At first glance the statement seems perfectly innocuous and almost noble when you think about technology making your life better, but the reality is far more pernicious. Unlike brushing your teeth, something we are taught to do from early child hood, in order to preserve our gums and have healthy teeth, for internet companies the equivalent is finding ways to ensure we get fixated with and completely addicted to their products.

This type of addiction to Facebook, Google, Amazon, LinkedIn or Netflix has nothing to do with making us healthier or better human beings; in fact it is having exactly the opposite effect on our brains, mental well-being and state of happiness.

Merriam-Webster describes addiction as;
1: the quality or state of being addicted
2: compulsive need for and use of a habit-forming substance (such as heroin, nicotine, or alcohol) characterized by tolerance and by well-defined physiological symptoms upon withdrawal; broadly: persistent compulsive use of a substance known by the user to be harmful

There is a reason Silicon Valley does not use traditional business metrics like earnings, sales or revenue to measure an acquisition target, instead they look at ‘stickiness’ or addiction in terms of how often users interact with the app on a daily basis.

Until now we thought about harmful addictions primarily in terms of substance abuse because it is easier to see the visible and physical effects on someone addicted to drugs, alcohol or sex; with the internet and social media, the addiction is more disarming and harder to see. We can all agree that most addictions are bad for human beings, and scientists and researchers are just now starting to see the detrimental effect smart phones are having on our intelligence, social skills and declining levels of happiness.

I understand that this is a hard thing to get your head around because few people will be able to imagine navigating daily life without a smartphone. It is how we stay in touch with friends, share kid’s milestones with family, communicate with co-workers, stay on top of breaking news, search for answers and even solve complex work problems, as well as what we turn to for entertainment during commutes and down-time. Nobody is suggesting we power down our phones and move back into caves, but it is important to understand the harm of constant use and without conscious boundaries.

A recent Wall Street Journal article cites a number of independent research studies reaching the same dangerous conclusion that the “integration of smartphones into daily life” appears to cause a “brain drain” that can diminish such vital mental skills as “learning, logical reasoning, abstract thought, problem solving, and creativity.”

To keep us addicted, each service needs to constantly invent new ways to get us to spend time within their apps and to do it many times a day. This is how Facebook, BuzzFeed, Instagram, Reditt and every other similar service make money - the more often we use it, the more likely we are to see an ad, and thus the more valuable their service becomes to an advertiser.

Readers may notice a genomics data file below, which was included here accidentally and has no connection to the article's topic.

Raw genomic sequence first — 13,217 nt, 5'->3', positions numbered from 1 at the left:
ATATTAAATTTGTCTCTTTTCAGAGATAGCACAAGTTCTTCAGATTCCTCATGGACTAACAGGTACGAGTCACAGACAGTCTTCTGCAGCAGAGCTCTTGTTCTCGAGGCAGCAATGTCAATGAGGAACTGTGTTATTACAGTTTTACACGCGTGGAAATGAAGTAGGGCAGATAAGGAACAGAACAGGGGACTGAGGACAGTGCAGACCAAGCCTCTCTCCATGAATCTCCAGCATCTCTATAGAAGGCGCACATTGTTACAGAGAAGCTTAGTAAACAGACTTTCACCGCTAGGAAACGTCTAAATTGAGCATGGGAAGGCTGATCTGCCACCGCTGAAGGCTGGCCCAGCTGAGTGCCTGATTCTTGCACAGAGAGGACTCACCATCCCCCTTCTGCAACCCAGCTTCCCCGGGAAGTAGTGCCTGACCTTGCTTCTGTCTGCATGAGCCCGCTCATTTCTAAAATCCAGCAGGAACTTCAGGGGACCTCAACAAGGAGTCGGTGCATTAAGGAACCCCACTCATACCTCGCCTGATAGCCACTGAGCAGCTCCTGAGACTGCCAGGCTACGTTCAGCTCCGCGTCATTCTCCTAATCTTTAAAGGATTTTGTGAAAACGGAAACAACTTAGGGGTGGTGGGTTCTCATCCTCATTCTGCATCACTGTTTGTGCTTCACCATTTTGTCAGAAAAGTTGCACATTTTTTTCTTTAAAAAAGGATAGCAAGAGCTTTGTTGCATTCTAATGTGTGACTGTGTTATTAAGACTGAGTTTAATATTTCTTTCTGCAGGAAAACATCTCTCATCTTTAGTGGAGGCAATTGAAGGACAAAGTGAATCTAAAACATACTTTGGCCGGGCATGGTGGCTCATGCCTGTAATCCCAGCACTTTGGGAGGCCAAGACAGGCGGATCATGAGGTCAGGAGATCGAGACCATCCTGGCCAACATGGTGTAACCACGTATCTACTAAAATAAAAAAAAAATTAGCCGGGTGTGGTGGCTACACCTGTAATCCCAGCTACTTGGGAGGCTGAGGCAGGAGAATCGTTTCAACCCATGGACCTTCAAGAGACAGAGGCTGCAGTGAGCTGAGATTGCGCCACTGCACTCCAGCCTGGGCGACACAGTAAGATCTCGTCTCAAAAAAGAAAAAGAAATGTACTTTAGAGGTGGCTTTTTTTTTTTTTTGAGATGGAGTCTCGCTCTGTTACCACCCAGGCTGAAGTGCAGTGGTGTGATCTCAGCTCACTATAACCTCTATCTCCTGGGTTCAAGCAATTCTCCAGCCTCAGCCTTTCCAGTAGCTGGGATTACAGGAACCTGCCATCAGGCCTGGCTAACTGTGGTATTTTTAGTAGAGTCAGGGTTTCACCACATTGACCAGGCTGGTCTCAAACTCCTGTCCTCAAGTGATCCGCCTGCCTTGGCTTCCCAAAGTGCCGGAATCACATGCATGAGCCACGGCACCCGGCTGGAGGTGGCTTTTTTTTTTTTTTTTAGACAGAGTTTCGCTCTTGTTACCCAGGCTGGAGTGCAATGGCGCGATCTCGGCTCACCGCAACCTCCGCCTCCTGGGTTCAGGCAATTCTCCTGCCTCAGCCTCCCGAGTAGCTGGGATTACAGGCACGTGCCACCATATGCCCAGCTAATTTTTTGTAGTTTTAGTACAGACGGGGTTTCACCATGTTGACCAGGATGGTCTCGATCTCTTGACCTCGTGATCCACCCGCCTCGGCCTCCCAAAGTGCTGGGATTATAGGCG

There are only so many baby pictures and cat videos one can watch. After a while the bit of content vying for our attention needs to become more and more outrageous and sensational to command our repeated attention. It is this vicious cycle in a race to become the most addictive that is driving all their content into the gutter, as we saw with the mass proliferation of fake news across all news and social media platforms in the last US election.

People will argue that we have dealt with many captive and unhealthy mediums over the centuries and mankind has not only survived, but thrived, and this is true; but unlike cinema, radio, television or computers, we have never before been able to immerse ourselves in these things twenty-four hours a day, seven days a week and have them within our reach from the moment we wake up to when we sleep.

The same WSJ article explains this fundamental difference with a mobile phone in this way: “Imagine combining a mailbox, a newspaper, a TV, a radio, a photo album, a public library and a boisterous party attended by everyone you know, and then compressing them all into a single, small, radiant object. That is what a smartphone represents to us. No wonder we can’t take our minds off it.”

Another study, published in the American Journal of Epidemiology, found a direct connection between increased Facebook usage and decreased well-being; “And the team says their findings show that "well-being declines are also a matter of quantity of use rather than only quality of use." Even if we were to argue that adults are generally more capable of dealing with this type of addiction, which the data says is not true, we must consider the devastating effect it is having on younger minds.

Jean M. Twenge, a professor of psychology at San Diego State University who has been studying generational differences for 25 years, recently wrote an article in The Atlantic on this issue. She found that “there is compelling evidence that the devices we’ve placed in young people’s hands are having profound effects on their lives—and making them seriously unhappy.” She concludes that “there’s not a single exception. All screen activities are linked to less happiness, and all non-screen activities are linked to more happiness.”

I am not suggesting that Facebook, LinkedIn or Google are evil; in fact in the grand scheme of life they have done much more good than bad. The issue is the frequency with which we engage with our apps based on having our mobile phones tethered to us 24x7, and the incessant and constant need to consume information via the built in alerts and notifications, which are designed to distract us from life and encroach on our minds in unhealthy ways.

I understand that it is not possible to live without Facebook and Google or a mobile phone today, but there is no reason why we need to have access to and distraction by these services twenty-four hours a day. My suggestion (and this is what I have done) is to delete Facebook from your phone, because it is the MOST distracting and harmful social platform of the lot and then turn OFF your notifications on all the other apps barring maybe two or three news sites.

This way you will still have access to everything but will be in total command of when and where you do, and no longer be a slave to their alerts and notifications.

I promise you that you will be much happier and science says your mind will be much healthier.